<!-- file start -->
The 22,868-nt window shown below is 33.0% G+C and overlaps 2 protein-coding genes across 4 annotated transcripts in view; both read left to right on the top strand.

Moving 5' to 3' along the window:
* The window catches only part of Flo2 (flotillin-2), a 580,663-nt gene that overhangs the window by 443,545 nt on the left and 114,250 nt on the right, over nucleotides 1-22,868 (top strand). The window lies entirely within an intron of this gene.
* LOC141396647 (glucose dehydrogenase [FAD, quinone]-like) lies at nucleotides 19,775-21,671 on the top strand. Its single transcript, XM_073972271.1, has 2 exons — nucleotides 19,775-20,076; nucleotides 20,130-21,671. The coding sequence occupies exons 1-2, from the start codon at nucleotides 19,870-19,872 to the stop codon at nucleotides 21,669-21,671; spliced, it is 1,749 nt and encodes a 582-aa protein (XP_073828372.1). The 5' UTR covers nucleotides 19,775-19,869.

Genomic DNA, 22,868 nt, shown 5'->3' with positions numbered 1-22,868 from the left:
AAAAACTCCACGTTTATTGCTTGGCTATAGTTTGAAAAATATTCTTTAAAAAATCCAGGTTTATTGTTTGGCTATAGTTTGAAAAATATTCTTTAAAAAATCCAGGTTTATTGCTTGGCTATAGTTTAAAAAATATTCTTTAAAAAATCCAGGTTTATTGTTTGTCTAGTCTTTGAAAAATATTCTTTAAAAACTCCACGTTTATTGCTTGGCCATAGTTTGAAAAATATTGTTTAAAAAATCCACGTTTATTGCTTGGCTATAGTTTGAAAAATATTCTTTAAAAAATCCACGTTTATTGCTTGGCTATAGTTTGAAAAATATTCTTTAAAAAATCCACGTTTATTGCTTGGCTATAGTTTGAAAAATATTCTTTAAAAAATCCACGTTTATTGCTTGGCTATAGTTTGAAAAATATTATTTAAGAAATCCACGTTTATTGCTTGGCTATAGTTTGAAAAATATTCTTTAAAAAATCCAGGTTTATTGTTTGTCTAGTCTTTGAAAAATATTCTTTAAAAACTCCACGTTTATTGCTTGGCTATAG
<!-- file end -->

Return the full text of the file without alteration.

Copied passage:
The 22,868-nt window shown below is 33.0% G+C and overlaps 2 protein-coding genes across 4 annotated transcripts in view; both read left to right on the top strand.

Moving 5' to 3' along the window:
* The window catches only part of Flo2 (flotillin-2), a 580,663-nt gene that overhangs the window by 443,545 nt on the left and 114,250 nt on the right, over nucleotides 1-22,868 (top strand). The window lies entirely within an intron of this gene.
* LOC141396647 (glucose dehydrogenase [FAD, quinone]-like) lies at nucleotides 19,775-21,671 on the top strand. Its single transcript, XM_073972271.1, has 2 exons — nucleotides 19,775-20,076; nucleotides 20,130-21,671. The coding sequence occupies exons 1-2, from the start codon at nucleotides 19,870-19,872 to the stop codon at nucleotides 21,669-21,671; spliced, it is 1,749 nt and encodes a 582-aa protein (XP_073828372.1). The 5' UTR covers nucleotides 19,775-19,869.

Genomic DNA, 22,868 nt, shown 5'->3' with positions numbered 1-22,868 from the left:
AAAAACTCCACGTTTATTGCTTGGCTATAGTTTGAAAAATATTCTTTAAAAAATCCAGGTTTATTGTTTGGCTATAGTTTGAAAAATATTCTTTAAAAAATCCAGGTTTATTGCTTGGCTATAGTTTAAAAAATATTCTTTAAAAAATCCAGGTTTATTGTTTGTCTAGTCTTTGAAAAATATTCTTTAAAAACTCCACGTTTATTGCTTGGCCATAGTTTGAAAAATATTGTTTAAAAAATCCACGTTTATTGCTTGGCTATAGTTTGAAAAATATTCTTTAAAAAATCCACGTTTATTGCTTGGCTATAGTTTGAAAAATATTCTTTAAAAAATCCACGTTTATTGCTTGGCTATAGTTTGAAAAATATTCTTTAAAAAATCCACGTTTATTGCTTGGCTATAGTTTGAAAAATATTATTTAAGAAATCCACGTTTATTGCTTGGCTATAGTTTGAAAAATATTCTTTAAAAAATCCAGGTTTATTGTTTGTCTAGTCTTTGAAAAATATTCTTTAAAAACTCCACGTTTATTGCTTGGCTATAG